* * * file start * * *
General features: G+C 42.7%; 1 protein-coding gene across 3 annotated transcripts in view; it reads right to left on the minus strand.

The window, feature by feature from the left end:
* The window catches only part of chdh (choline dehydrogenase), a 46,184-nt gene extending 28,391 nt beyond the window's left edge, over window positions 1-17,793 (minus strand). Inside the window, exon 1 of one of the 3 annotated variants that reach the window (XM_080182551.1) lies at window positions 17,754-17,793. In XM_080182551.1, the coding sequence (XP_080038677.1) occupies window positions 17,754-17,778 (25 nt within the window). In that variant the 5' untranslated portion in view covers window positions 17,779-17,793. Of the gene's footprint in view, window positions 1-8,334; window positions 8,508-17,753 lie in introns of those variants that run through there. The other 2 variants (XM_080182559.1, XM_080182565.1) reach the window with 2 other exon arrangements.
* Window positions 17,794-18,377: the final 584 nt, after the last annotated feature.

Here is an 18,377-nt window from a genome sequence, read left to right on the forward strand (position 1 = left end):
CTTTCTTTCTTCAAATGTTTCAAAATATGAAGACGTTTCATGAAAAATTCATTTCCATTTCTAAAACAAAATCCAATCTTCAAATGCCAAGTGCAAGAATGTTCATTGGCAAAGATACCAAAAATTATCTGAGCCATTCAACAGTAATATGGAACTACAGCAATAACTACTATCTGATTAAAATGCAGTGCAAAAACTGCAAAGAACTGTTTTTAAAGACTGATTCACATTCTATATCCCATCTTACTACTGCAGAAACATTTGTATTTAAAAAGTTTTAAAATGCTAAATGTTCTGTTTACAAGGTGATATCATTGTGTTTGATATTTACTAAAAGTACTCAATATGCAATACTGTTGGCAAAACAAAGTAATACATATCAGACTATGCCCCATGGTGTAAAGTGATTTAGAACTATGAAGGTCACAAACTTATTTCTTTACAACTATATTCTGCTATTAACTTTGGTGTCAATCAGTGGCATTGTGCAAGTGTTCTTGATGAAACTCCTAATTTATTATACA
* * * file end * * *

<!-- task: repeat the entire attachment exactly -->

General features: G+C 42.7%; 1 protein-coding gene across 3 annotated transcripts in view; it reads right to left on the minus strand.

The window, feature by feature from the left end:
* The window catches only part of chdh (choline dehydrogenase), a 46,184-nt gene extending 28,391 nt beyond the window's left edge, over window positions 1-17,793 (minus strand). Inside the window, exon 1 of one of the 3 annotated variants that reach the window (XM_080182551.1) lies at window positions 17,754-17,793. In XM_080182551.1, the coding sequence (XP_080038677.1) occupies window positions 17,754-17,778 (25 nt within the window). In that variant the 5' untranslated portion in view covers window positions 17,779-17,793. Of the gene's footprint in view, window positions 1-8,334; window positions 8,508-17,753 lie in introns of those variants that run through there. The other 2 variants (XM_080182559.1, XM_080182565.1) reach the window with 2 other exon arrangements.
* Window positions 17,794-18,377: the final 584 nt, after the last annotated feature.

Here is an 18,377-nt window from a genome sequence, read left to right on the forward strand (position 1 = left end):
CTTTCTTTCTTCAAATGTTTCAAAATATGAAGACGTTTCATGAAAAATTCATTTCCATTTCTAAAACAAAATCCAATCTTCAAATGCCAAGTGCAAGAATGTTCATTGGCAAAGATACCAAAAATTATCTGAGCCATTCAACAGTAATATGGAACTACAGCAATAACTACTATCTGATTAAAATGCAGTGCAAAAACTGCAAAGAACTGTTTTTAAAGACTGATTCACATTCTATATCCCATCTTACTACTGCAGAAACATTTGTATTTAAAAAGTTTTAAAATGCTAAATGTTCTGTTTACAAGGTGATATCATTGTGTTTGATATTTACTAAAAGTACTCAATATGCAATACTGTTGGCAAAACAAAGTAATACATATCAGACTATGCCCCATGGTGTAAAGTGATTTAGAACTATGAAGGTCACAAACTTATTTCTTTACAACTATATTCTGCTATTAACTTTGGTGTCAATCAGTGGCATTGTGCAAGTGTTCTTGATGAAACTCCTAATTTATTATACA